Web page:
This article serves to highlight the near-chaos that has fallen upon the Circuits as they attempt to interpret the Court’s teachings absent the Court’s guidance. It will examine and critique the divisions (and divisions within the divisions) that have developed. It will then suggest what the courts can do to establish a uniform and practicable standard of review.

 

The Interpretation of the Second Amendment as a Collective Right Leads to a Federalism Issue

Tim Kalinowski................................................................................................ 107

Justice Stevens' dissent in District of Columbia v. Heller asserted that the Second Amendment protects a collective right pertaining to the proper allocation of military power. Several state and local governments passed "sanctuary" laws resisting various national impositions and restrictions pertaining to the manufacturing and possession of firearms. This article explores how interpreting the Second Amendment as a collective right creates a federalism issue that supports a state's attempt to be a "sanctuary" from national gun laws.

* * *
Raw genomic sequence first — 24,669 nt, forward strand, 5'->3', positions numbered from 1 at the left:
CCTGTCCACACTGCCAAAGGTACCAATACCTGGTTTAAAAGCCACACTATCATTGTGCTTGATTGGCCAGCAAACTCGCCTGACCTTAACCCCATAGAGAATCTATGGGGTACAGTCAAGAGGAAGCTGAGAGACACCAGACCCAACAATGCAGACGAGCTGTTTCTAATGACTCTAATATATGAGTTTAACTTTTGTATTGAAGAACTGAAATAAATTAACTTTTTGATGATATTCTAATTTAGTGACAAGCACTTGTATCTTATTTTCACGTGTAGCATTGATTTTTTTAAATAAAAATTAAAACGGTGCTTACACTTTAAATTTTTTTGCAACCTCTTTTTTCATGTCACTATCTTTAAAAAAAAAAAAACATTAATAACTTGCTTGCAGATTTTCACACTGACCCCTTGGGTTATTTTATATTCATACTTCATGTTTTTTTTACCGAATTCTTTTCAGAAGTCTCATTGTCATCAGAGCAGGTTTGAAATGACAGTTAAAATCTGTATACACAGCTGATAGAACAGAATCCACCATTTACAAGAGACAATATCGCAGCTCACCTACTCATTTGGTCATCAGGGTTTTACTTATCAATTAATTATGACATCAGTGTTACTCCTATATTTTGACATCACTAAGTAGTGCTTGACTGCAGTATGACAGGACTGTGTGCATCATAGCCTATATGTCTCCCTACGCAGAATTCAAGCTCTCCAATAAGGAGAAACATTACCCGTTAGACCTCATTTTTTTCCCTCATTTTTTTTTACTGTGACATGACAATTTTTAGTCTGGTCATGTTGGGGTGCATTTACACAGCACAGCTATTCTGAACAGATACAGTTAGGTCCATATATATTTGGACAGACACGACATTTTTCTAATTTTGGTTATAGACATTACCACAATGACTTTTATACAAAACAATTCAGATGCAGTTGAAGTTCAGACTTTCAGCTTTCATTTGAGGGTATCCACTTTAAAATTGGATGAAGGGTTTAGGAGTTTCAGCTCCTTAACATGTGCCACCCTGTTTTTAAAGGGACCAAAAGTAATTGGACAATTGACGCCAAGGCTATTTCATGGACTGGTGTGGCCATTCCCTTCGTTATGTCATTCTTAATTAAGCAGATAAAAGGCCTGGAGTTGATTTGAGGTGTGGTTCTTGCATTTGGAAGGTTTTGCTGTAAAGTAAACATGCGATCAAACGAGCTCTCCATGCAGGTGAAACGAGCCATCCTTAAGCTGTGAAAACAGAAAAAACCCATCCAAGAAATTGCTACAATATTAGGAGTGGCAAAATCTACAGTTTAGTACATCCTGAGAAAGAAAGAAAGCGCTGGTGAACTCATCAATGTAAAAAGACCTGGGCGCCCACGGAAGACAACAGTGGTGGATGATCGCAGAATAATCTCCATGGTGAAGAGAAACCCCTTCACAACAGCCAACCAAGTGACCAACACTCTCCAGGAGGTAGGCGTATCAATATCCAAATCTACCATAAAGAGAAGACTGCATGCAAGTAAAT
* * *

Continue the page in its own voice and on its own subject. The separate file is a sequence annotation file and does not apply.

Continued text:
History and Tradition in Modern Circuit Cases on the Second Amendment Rights of Young People

David B. Kopel & Joseph G.S. Greenlee.............................................................. 119

This Article surveys nineteenth century laws and cases that restricted arms ownership based on age. We analyze the nineteenth century statutes and cases through the lens of five federal Circuit Court of Appeals cases involving restrictions on the Second Amendment rights of young people.

Part II examines Rene E., a First Circuit case. Because Rene E. relied on nineteenth century cases, Part II analyzes those cases.

Part III is the Fifth Circuit’s NRA v. BATF, which cited nineteenth century statutes, some of which had led to the cases that Rene E. cited. So, Part III reviews the statutes.

Parts IV, V, and VI each have shorter discussions of the other leading Circuit cases: NRA v. McCraw (5th Cir.) (carry permits); Horsely v. Trame (7th Cir.) (parental permission for gun license), and Ezell v. Chicago (7th Cir., “Ezell II”) (ban on persons under 18 using firing ranges).

Because this Article focuses on post-Heller circuit court cases and their use of history, there are certain topics that we do not address. First, we discuss the Supreme Court’s Second Amendment decisions only to the extent that they are discussed by the circuit opinions. Second, we do not discuss the history of colonial and Early Republic militia statutes. Those statutes typically set the minimum age for militia service at sixteen, although by the end of the eighteenth century the minimum age federally and in most states had been raised to eighteen. Third, we do not discuss contemporary gun control laws, except to the extent that particular laws are at issue in the circuit cases we analyze. All of the topics that we do not examine in this Article will be reviewed in depth in an Article in the next issue of this Journal.